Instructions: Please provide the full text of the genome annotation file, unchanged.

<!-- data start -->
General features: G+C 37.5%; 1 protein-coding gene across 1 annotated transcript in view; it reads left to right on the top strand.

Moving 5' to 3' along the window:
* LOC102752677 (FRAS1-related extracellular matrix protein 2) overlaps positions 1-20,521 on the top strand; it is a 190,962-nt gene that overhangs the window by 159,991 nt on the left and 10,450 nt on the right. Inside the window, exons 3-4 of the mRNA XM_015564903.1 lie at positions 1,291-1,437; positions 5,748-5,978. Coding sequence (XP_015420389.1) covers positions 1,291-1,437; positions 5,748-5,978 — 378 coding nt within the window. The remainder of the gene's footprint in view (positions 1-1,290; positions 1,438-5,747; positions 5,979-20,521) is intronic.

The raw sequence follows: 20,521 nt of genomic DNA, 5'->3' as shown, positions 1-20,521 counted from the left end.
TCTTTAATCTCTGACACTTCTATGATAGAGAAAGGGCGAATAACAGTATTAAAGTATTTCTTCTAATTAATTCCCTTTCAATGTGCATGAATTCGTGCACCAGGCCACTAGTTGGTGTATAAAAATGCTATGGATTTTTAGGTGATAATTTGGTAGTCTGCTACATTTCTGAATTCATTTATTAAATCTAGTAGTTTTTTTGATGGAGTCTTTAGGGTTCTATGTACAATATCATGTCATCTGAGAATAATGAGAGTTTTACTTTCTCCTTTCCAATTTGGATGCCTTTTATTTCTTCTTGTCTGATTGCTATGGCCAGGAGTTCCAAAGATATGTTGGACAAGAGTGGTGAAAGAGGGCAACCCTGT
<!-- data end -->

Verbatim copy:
General features: G+C 37.5%; 1 protein-coding gene across 1 annotated transcript in view; it reads left to right on the top strand.

Moving 5' to 3' along the window:
* LOC102752677 (FRAS1-related extracellular matrix protein 2) overlaps positions 1-20,521 on the top strand; it is a 190,962-nt gene that overhangs the window by 159,991 nt on the left and 10,450 nt on the right. Inside the window, exons 3-4 of the mRNA XM_015564903.1 lie at positions 1,291-1,437; positions 5,748-5,978. Coding sequence (XP_015420389.1) covers positions 1,291-1,437; positions 5,748-5,978 — 378 coding nt within the window. The remainder of the gene's footprint in view (positions 1-1,290; positions 1,438-5,747; positions 5,979-20,521) is intronic.

The raw sequence follows: 20,521 nt of genomic DNA, 5'->3' as shown, positions 1-20,521 counted from the left end.
TCTTTAATCTCTGACACTTCTATGATAGAGAAAGGGCGAATAACAGTATTAAAGTATTTCTTCTAATTAATTCCCTTTCAATGTGCATGAATTCGTGCACCAGGCCACTAGTTGGTGTATAAAAATGCTATGGATTTTTAGGTGATAATTTGGTAGTCTGCTACATTTCTGAATTCATTTATTAAATCTAGTAGTTTTTTTGATGGAGTCTTTAGGGTTCTATGTACAATATCATGTCATCTGAGAATAATGAGAGTTTTACTTTCTCCTTTCCAATTTGGATGCCTTTTATTTCTTCTTGTCTGATTGCTATGGCCAGGAGTTCCAAAGATATGTTGGACAAGAGTGGTGAAAGAGGGCAACCCTGT